Home Staging Course Unit 11
Home Staging Fees, Consultations, Managing Clients
In this section we?ll get into one of my favorite topics ? the part where the money starts rolling in. We’re going to talk all about home staging fees, consultations, client meetings.
If you?ve missed the beginning of the course or just want to review, go back and check out Unit 1 of our home staging course.
Home Staging Fees
When thinking about your home staging fees and how to set them, first you need to know how much money you want to make per month. Let’s go through the issue of fees step-by-step here…
How to Set Your Fees
When it comes to setting fees, there is no magic number that I can give you. I can give you a method for determining your fee structure, however.
The key to good business is to make sure you are creating a win-win scenario for you and your clients.
You get to make a living doing what you love doing, and your clients get useful information that will help them with their home sale.
Both parties need to feel like the exchange was fair.
Make sure you get paid what you?re worth and remember that you?re helping your clients make thousands of extra dollars when they sell.
Remember the value of your service.
Living expenses vary depending on where you are located. You might need to make $3500 per month for the lifestyle you want, or it might be more like $7000.
If it?s $7,000, you need to have 20 work days where you earn $350 per day. $350 per day is two billable hours at $175 per hour.
Keep in mind, only a portion of your work day will be actual billable time. You have to answer calls and emails, network, spend time marketing, maybe update your site, post a Craigslist ad, just to name some of the ways you?ll commonly spend your time.
Use a realistic formula such as two to three billable hours per day to determine your earning capability so you can decide on an average hourly rate or fee structure.
Home Staging Fee Formula
If I want to make $5,000 per month, this how I?ll work out my pricing structure.
I?m starting with the assumption that I?ll work 20 days per month. $5,000 divided by 20 days comes out to $250 per day.
If I think it?s reasonable to bill two hours per day, I would arrive at $125 per hour as a basis for my fees.
I could do two consultations in a day for $125 each. I can use that $125/hour guideline to determine my fees for large jobs.
If I think a hands-on staging job will take me 5 hours then that gives me a fee of $625.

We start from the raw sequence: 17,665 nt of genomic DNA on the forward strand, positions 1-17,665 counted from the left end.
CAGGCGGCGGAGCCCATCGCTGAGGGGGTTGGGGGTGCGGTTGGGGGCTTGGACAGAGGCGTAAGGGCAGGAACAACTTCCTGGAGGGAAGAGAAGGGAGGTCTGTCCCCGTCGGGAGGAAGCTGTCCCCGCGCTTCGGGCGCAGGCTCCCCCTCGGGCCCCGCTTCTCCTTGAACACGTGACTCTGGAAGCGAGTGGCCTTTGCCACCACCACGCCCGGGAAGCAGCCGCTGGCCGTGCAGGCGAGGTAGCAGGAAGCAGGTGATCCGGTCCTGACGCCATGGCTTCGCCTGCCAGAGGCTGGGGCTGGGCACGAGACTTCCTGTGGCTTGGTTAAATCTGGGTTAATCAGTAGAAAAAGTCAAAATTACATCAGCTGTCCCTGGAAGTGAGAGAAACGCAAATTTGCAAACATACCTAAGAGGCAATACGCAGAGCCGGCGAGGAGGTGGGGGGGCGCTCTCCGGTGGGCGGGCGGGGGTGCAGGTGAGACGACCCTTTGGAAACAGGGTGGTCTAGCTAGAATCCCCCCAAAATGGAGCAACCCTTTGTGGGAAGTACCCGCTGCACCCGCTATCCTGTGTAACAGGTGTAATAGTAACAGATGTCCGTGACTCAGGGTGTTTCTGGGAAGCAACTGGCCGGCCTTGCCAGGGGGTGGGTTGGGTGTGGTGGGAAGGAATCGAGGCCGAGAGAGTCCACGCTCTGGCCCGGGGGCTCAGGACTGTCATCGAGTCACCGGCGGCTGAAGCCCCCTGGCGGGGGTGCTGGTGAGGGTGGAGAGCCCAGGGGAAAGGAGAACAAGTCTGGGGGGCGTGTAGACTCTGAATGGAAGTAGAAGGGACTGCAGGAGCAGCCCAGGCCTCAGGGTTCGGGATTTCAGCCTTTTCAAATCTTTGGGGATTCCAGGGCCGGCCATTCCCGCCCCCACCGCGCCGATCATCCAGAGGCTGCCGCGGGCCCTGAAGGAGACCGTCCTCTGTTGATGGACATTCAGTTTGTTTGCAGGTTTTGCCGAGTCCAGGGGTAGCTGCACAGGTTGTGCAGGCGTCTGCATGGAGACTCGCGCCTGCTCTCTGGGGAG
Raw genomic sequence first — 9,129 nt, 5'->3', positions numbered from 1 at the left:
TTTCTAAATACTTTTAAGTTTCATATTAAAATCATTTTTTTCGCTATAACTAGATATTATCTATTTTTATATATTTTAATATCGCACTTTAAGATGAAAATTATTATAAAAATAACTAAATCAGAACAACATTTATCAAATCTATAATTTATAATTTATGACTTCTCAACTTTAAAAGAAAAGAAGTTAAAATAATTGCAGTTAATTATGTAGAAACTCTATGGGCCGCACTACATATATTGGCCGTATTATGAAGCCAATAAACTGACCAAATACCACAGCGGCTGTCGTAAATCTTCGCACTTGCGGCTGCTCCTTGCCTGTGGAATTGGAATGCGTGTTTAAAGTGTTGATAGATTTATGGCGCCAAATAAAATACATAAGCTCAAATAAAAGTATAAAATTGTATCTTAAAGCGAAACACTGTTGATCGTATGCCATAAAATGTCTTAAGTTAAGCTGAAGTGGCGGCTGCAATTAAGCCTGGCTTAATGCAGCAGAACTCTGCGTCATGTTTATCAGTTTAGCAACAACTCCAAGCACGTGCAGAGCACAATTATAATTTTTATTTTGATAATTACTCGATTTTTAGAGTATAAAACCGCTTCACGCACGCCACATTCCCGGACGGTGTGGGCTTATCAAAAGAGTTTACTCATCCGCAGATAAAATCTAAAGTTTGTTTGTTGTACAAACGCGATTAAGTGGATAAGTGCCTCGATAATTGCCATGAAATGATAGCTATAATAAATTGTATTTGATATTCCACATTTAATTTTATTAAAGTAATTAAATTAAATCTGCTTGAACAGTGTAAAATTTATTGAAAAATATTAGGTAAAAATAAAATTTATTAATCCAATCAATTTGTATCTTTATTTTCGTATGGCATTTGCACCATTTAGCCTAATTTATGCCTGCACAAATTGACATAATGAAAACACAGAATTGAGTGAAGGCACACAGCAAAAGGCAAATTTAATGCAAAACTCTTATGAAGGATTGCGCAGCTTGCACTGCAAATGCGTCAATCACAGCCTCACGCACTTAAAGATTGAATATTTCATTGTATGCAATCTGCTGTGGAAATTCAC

Personally, I do not break down home staging fees with my hourly rate for clients.
I would present it to them as a flat rate, and I would round up a little bit to cover my travel time and the possibility that something unexpected will happen that will take extra time. I would take that $625 and make it $650 to $700 when I submit my proposal to the client.
The hourly number is just a guideline for you to help arrive at a fee, it is NOT something you need to disclose to a client.
To me, that?s an invitation for them to watch the clock and make sure they get their money?s worth as if you?re an hourly worker.
Again, you are NOT really an hourly worker since you work plenty of hours that technically are not paid hours. Therefore, the hours that you bill need to pay enough to sustain your business.
You?re providing expertise that?s extremely valuable ? don?t forget that.
You also have to make sure your pricing is in line with what others in your area are charging. Depending on your area, your hourly guideline number could be anywhere from $50 to $200.
You can always adjust your fees so just do your best to come up with fair prices and move them up or down as needed.
Also, when you?re starting out, you may not work quite as fast as you will after you have worked on several jobs. You might make mistakes with your quotes when you?re starting.
That?s just part of the process so don?t stress about it. You need some experience before you can really develop a feel for quoting accurately.
Managing Home Staging Clients
Now for the fun part. Once your phone starts ringing, congratulations, you?re in business!
There is no perfect way to teach this material ? it takes some experience and you have to be willing to jump in and trust yourself to develop your system for handling clients. If you have decent people skills then you can do this.
You?d be surprised at how many people don?t know the basics of professionalism. This includes business owners.
Let?s go over this just so we?re on the same page.
When clients contact you, do your best to answer the phone or return their call or email as soon as possible.
If they?re asking something that will require a detailed answer and you don?t have time right away, at least touch base with them.
Tell them you received their request and you?re going to get the information back to them when you?re back in the office, or first thing tomorrow morning, or whatever the case may be.
Let them know you?re paying attention.
A lot of business gets lost because of poor communication skills/lack of proper prioritization.
Always be polite and diplomatic.
Do your best to exceed your clients? expectations with excellent service, attention to detail, and quality work.
Always be prompt. It?s not acceptable to be late for a client meeting. It?s much better to arrive 15 minutes early ? but don?t knock on the door 15 minutes early! Find an out of the way spot to sit in your car. Try not to look suspicious 🙂
When you go meet clients, be sure to have a professional appearance. I were a client I would expect no more than casual attire like jeans and a nice top from a home stager, because they could be in between doing hands-on work that day. You can use your judgment on that, but always be neat well-groomed.
When you enter the home, try to find nice things to say about the house as an ice breaker and as a way to start building some rapport. There?s always something nice you can honestly say about a home. Be genuine.
Shake hands, make eye contact, smile.
Your job is to gracefully guide the meeting so that you get things done efficiently.
If you?re there for a consultation/DIY staging, once you have some small talk out of the way go ahead and ask them if it?s OK to start in any room.
That way they can take care of anything that needs to happen before you tour the home.
Unless they tell you to start in a particular room, go for the kitchen since it?s one of the most important areas.
You can collect your fee and the beginning or the end of the appointment. It?s up to you, but don?t leave without getting paid.
When you collect upfront then you can go through the appointment knowing that you don?t have to worry about that part, and my opinion is that?s the best way to go.